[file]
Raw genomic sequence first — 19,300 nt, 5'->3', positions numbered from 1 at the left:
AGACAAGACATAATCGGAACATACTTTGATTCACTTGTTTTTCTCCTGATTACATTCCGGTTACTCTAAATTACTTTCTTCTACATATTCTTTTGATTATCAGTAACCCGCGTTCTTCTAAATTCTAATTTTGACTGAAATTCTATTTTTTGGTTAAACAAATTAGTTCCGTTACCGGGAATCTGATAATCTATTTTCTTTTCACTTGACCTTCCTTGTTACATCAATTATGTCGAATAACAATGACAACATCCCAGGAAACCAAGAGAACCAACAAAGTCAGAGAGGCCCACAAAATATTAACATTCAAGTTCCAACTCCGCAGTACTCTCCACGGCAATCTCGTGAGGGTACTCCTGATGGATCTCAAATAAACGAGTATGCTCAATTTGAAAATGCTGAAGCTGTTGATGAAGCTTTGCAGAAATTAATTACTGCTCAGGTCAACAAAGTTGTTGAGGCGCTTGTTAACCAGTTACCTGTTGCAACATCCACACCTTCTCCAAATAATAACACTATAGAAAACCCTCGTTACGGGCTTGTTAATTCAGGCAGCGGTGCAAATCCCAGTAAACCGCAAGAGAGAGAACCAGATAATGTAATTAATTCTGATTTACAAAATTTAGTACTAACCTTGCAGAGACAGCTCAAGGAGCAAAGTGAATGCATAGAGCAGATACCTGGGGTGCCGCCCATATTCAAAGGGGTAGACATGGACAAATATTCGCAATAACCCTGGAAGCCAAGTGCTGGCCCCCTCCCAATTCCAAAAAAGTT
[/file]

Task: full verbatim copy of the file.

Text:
Raw genomic sequence first — 19,300 nt, 5'->3', positions numbered from 1 at the left:
AGACAAGACATAATCGGAACATACTTTGATTCACTTGTTTTTCTCCTGATTACATTCCGGTTACTCTAAATTACTTTCTTCTACATATTCTTTTGATTATCAGTAACCCGCGTTCTTCTAAATTCTAATTTTGACTGAAATTCTATTTTTTGGTTAAACAAATTAGTTCCGTTACCGGGAATCTGATAATCTATTTTCTTTTCACTTGACCTTCCTTGTTACATCAATTATGTCGAATAACAATGACAACATCCCAGGAAACCAAGAGAACCAACAAAGTCAGAGAGGCCCACAAAATATTAACATTCAAGTTCCAACTCCGCAGTACTCTCCACGGCAATCTCGTGAGGGTACTCCTGATGGATCTCAAATAAACGAGTATGCTCAATTTGAAAATGCTGAAGCTGTTGATGAAGCTTTGCAGAAATTAATTACTGCTCAGGTCAACAAAGTTGTTGAGGCGCTTGTTAACCAGTTACCTGTTGCAACATCCACACCTTCTCCAAATAATAACACTATAGAAAACCCTCGTTACGGGCTTGTTAATTCAGGCAGCGGTGCAAATCCCAGTAAACCGCAAGAGAGAGAACCAGATAATGTAATTAATTCTGATTTACAAAATTTAGTACTAACCTTGCAGAGACAGCTCAAGGAGCAAAGTGAATGCATAGAGCAGATACCTGGGGTGCCGCCCATATTCAAAGGGGTAGACATGGACAAATATTCGCAATAACCCTGGAAGCCAAGTGCTGGCCCCCTCCCAATTCCAAAAAAGTT